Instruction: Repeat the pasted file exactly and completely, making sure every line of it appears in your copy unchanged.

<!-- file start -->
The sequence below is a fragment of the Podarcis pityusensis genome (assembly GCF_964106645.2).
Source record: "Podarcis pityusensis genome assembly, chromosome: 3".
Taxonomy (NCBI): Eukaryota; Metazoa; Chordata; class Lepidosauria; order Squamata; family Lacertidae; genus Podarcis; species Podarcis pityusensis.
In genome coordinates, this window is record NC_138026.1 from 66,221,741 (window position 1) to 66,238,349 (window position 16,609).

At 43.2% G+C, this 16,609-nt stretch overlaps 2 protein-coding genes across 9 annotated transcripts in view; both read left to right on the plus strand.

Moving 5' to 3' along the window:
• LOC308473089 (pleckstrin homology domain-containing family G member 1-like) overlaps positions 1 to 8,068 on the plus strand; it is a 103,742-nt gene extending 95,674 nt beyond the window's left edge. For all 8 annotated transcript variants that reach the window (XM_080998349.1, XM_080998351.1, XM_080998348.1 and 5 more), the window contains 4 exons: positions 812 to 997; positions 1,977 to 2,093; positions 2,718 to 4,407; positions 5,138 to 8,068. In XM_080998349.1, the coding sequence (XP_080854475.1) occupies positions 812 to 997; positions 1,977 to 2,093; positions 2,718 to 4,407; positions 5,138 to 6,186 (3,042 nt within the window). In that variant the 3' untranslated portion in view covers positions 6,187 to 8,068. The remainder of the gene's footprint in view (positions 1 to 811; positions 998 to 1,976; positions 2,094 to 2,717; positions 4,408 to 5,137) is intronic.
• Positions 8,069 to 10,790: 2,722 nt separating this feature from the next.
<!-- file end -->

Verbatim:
The sequence below is a fragment of the Podarcis pityusensis genome (assembly GCF_964106645.2).
Source record: "Podarcis pityusensis genome assembly, chromosome: 3".
Taxonomy (NCBI): Eukaryota; Metazoa; Chordata; class Lepidosauria; order Squamata; family Lacertidae; genus Podarcis; species Podarcis pityusensis.
In genome coordinates, this window is record NC_138026.1 from 66,221,741 (window position 1) to 66,238,349 (window position 16,609).

At 43.2% G+C, this 16,609-nt stretch overlaps 2 protein-coding genes across 9 annotated transcripts in view; both read left to right on the plus strand.

Moving 5' to 3' along the window:
• LOC308473089 (pleckstrin homology domain-containing family G member 1-like) overlaps positions 1 to 8,068 on the plus strand; it is a 103,742-nt gene extending 95,674 nt beyond the window's left edge. For all 8 annotated transcript variants that reach the window (XM_080998349.1, XM_080998351.1, XM_080998348.1 and 5 more), the window contains 4 exons: positions 812 to 997; positions 1,977 to 2,093; positions 2,718 to 4,407; positions 5,138 to 8,068. In XM_080998349.1, the coding sequence (XP_080854475.1) occupies positions 812 to 997; positions 1,977 to 2,093; positions 2,718 to 4,407; positions 5,138 to 6,186 (3,042 nt within the window). In that variant the 3' untranslated portion in view covers positions 6,187 to 8,068. The remainder of the gene's footprint in view (positions 1 to 811; positions 998 to 1,976; positions 2,094 to 2,717; positions 4,408 to 5,137) is intronic.
• Positions 8,069 to 10,790: 2,722 nt separating this feature from the next.